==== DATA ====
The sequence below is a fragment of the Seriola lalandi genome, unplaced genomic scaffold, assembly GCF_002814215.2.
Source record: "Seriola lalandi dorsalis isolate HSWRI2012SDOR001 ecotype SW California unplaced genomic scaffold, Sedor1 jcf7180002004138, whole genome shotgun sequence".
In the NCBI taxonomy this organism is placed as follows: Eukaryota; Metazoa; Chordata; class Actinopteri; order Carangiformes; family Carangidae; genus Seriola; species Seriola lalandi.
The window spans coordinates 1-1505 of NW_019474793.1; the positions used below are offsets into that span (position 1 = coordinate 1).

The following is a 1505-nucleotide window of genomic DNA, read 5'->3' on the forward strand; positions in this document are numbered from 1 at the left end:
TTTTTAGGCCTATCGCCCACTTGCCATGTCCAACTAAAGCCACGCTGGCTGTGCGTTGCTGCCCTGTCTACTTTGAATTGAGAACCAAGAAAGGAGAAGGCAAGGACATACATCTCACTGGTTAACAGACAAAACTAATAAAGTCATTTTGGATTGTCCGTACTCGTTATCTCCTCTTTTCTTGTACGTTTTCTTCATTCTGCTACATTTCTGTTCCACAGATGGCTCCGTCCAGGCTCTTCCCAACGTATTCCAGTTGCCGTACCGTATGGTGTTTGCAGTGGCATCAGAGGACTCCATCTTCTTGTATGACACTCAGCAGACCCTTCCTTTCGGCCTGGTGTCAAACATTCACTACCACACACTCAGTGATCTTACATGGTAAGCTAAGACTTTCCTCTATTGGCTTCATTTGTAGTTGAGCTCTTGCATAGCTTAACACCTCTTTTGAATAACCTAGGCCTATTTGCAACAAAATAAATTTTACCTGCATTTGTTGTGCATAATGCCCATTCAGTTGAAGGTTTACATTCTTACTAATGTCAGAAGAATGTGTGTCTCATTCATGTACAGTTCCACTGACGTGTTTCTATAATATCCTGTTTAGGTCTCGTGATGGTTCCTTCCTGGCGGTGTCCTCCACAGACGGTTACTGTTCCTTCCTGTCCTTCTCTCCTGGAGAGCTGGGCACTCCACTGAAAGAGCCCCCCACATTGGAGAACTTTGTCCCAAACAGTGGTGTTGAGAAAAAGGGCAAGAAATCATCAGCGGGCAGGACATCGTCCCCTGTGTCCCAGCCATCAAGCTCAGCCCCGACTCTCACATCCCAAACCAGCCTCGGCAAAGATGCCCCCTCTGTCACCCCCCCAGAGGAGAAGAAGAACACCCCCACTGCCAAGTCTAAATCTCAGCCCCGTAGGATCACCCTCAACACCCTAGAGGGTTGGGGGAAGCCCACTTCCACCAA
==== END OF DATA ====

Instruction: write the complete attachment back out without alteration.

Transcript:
The sequence below is a fragment of the Seriola lalandi genome, unplaced genomic scaffold, assembly GCF_002814215.2.
Source record: "Seriola lalandi dorsalis isolate HSWRI2012SDOR001 ecotype SW California unplaced genomic scaffold, Sedor1 jcf7180002004138, whole genome shotgun sequence".
In the NCBI taxonomy this organism is placed as follows: Eukaryota; Metazoa; Chordata; class Actinopteri; order Carangiformes; family Carangidae; genus Seriola; species Seriola lalandi.
The window spans coordinates 1-1505 of NW_019474793.1; the positions used below are offsets into that span (position 1 = coordinate 1).

The following is a 1505-nucleotide window of genomic DNA, read 5'->3' on the forward strand; positions in this document are numbered from 1 at the left end:
TTTTTAGGCCTATCGCCCACTTGCCATGTCCAACTAAAGCCACGCTGGCTGTGCGTTGCTGCCCTGTCTACTTTGAATTGAGAACCAAGAAAGGAGAAGGCAAGGACATACATCTCACTGGTTAACAGACAAAACTAATAAAGTCATTTTGGATTGTCCGTACTCGTTATCTCCTCTTTTCTTGTACGTTTTCTTCATTCTGCTACATTTCTGTTCCACAGATGGCTCCGTCCAGGCTCTTCCCAACGTATTCCAGTTGCCGTACCGTATGGTGTTTGCAGTGGCATCAGAGGACTCCATCTTCTTGTATGACACTCAGCAGACCCTTCCTTTCGGCCTGGTGTCAAACATTCACTACCACACACTCAGTGATCTTACATGGTAAGCTAAGACTTTCCTCTATTGGCTTCATTTGTAGTTGAGCTCTTGCATAGCTTAACACCTCTTTTGAATAACCTAGGCCTATTTGCAACAAAATAAATTTTACCTGCATTTGTTGTGCATAATGCCCATTCAGTTGAAGGTTTACATTCTTACTAATGTCAGAAGAATGTGTGTCTCATTCATGTACAGTTCCACTGACGTGTTTCTATAATATCCTGTTTAGGTCTCGTGATGGTTCCTTCCTGGCGGTGTCCTCCACAGACGGTTACTGTTCCTTCCTGTCCTTCTCTCCTGGAGAGCTGGGCACTCCACTGAAAGAGCCCCCCACATTGGAGAACTTTGTCCCAAACAGTGGTGTTGAGAAAAAGGGCAAGAAATCATCAGCGGGCAGGACATCGTCCCCTGTGTCCCAGCCATCAAGCTCAGCCCCGACTCTCACATCCCAAACCAGCCTCGGCAAAGATGCCCCCTCTGTCACCCCCCCAGAGGAGAAGAAGAACACCCCCACTGCCAAGTCTAAATCTCAGCCCCGTAGGATCACCCTCAACACCCTAGAGGGTTGGGGGAAGCCCACTTCCACCAA